When early civilizations developed, deities were used to explain the mysteries of the physical world, such as having a god for thunder, rain, death and creation. Changes in secular circumstances, religious power and cultural diffusion changed how early peoples saw God. As people’s concept of God changed, old ideas were either incorporated into new religions or dropped completely.
Trust in the LORD with all your heart,
And lean not on your own understanding;
How many times did you hear that proverb during your years in WCG? How often do you COG folks still hear it today? I heard it a lot, and I’m sure many of you still do.
Well, it’s straight out of the Bible, isn’t it? The literal word of God, if we are to believe God actually inspired that sainted book. But does it make any sense? I mean, really?
Think about it. Just think what that second phrase actually means. “Lean not on your own understanding”? Why not? What could possibly be wrong with your own understanding?
After all, if you understand the Bible, and you understand what you’ve been taught, why shouldn’t you lean on that understanding? I can see trusting God with all your heart, if you are so inclined, but what is so bad if you “lean on your own understanding”?
Well, that’s the question, isn’t it?
Fiftieth. Can any sane man believe that the sun stood still in the midst of heaven and hasted not to go down about a whole day, and that the moon stayed? [Josh. x, 13.] That these miracles were performed in the interest of massacre and bloodshed; that the Jews destroyed men, women, and children by the million, and practiced every cruelty that the ingenuity of their God could suggest? Is it possible that these things really happened? Is it possible that God commanded them to be done? Again I ask you to read the book of Joshua. After reading all its horrors you will feel a grim satisfaction in the dying words of Joshua to the children of Israel: “Know for a certainty that the Lord your God will no more drive out any of these nations from before you; but they shall be snares and traps unto you, and scourges in your sides, and thorns in your eyes, until ye perish from off this good land.” [Josh. xiii, 13.]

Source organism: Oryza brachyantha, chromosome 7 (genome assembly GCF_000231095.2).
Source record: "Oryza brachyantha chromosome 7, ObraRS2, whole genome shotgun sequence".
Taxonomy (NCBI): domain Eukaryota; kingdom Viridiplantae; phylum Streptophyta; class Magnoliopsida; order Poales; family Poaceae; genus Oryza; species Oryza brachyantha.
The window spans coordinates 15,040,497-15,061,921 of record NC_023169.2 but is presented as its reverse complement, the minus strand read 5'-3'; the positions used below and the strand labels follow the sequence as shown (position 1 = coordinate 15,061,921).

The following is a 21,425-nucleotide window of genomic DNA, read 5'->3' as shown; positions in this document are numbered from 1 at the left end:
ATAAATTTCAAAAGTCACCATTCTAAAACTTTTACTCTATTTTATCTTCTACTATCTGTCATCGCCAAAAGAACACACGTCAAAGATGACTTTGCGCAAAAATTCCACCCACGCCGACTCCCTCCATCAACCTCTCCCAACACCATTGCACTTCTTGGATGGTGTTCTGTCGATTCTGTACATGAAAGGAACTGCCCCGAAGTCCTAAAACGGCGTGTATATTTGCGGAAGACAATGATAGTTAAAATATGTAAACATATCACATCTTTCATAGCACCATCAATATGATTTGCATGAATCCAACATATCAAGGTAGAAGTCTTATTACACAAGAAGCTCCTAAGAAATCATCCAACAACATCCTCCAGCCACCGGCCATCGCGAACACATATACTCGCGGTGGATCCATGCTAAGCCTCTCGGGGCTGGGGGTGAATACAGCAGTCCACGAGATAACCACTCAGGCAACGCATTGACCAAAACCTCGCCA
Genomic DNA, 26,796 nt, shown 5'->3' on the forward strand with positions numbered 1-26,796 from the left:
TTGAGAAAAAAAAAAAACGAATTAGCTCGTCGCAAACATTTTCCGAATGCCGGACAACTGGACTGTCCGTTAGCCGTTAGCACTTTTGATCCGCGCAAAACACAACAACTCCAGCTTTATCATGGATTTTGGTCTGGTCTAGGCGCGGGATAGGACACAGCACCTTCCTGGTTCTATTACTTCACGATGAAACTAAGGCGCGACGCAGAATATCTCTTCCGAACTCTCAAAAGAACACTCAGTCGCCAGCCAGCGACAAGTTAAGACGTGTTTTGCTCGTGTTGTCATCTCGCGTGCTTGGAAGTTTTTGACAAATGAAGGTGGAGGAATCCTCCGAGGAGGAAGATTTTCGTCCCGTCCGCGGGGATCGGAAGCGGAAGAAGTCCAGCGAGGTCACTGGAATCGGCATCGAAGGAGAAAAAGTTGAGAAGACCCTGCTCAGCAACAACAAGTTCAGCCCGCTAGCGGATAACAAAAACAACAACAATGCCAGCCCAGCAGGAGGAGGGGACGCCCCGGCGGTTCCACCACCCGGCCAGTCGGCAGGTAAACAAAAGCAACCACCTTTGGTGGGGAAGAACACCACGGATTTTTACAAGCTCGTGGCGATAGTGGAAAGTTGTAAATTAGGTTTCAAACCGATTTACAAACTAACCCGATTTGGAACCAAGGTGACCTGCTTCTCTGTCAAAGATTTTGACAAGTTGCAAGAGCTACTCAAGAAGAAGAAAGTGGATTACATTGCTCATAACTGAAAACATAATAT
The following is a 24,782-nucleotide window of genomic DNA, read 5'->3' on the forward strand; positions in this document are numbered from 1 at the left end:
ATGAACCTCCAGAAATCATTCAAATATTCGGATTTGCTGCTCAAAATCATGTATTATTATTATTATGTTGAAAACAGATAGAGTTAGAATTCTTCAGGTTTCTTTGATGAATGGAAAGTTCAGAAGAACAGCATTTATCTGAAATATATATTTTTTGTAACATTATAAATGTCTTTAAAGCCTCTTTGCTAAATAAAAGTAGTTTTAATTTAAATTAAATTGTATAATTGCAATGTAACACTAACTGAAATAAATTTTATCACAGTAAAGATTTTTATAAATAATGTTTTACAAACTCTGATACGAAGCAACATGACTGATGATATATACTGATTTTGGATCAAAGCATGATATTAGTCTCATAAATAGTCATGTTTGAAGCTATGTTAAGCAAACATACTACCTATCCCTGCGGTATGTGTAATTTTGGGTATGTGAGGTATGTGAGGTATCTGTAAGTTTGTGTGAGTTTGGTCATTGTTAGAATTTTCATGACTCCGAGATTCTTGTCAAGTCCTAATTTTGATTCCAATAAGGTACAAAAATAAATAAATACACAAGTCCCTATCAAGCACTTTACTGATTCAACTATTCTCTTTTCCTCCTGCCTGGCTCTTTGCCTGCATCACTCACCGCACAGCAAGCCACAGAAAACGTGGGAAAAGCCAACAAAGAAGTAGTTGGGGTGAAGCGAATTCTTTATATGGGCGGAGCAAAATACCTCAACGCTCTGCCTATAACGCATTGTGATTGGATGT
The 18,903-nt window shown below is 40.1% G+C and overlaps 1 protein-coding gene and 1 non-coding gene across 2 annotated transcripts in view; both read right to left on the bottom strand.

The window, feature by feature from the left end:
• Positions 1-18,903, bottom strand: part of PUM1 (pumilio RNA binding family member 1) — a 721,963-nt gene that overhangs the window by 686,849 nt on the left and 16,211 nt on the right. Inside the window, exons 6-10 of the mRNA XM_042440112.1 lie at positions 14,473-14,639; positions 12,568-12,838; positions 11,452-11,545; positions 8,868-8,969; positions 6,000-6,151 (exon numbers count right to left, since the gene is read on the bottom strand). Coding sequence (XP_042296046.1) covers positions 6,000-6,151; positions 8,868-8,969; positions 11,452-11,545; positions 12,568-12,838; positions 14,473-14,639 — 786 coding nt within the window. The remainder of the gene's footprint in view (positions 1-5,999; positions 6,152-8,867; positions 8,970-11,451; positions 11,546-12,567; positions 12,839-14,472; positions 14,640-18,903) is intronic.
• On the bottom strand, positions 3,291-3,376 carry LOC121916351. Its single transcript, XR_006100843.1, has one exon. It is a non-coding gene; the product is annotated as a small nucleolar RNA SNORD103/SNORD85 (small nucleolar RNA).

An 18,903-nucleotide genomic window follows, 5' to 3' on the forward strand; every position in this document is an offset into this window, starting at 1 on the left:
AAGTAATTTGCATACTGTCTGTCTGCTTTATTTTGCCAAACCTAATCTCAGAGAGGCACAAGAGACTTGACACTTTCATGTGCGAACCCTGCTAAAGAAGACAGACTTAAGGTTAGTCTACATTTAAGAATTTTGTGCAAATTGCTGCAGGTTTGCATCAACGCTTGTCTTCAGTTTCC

Fortieth. Can it be true that God was afraid to trust himself with the Jews for fear he would consume them? Can it be that in order to keep from devouring them he kept away and sent one of his angels in his place? [Ex. xxxiii, 2, 3.] Can it be that this same God talked to Moses “face to face, as a man speaketh unto his friend,” when it is declared in the same chapter, by God himself, “Thou canst not see my face: for there shall no man see me, and live”? [Ex. xxxiii, 11, 20.]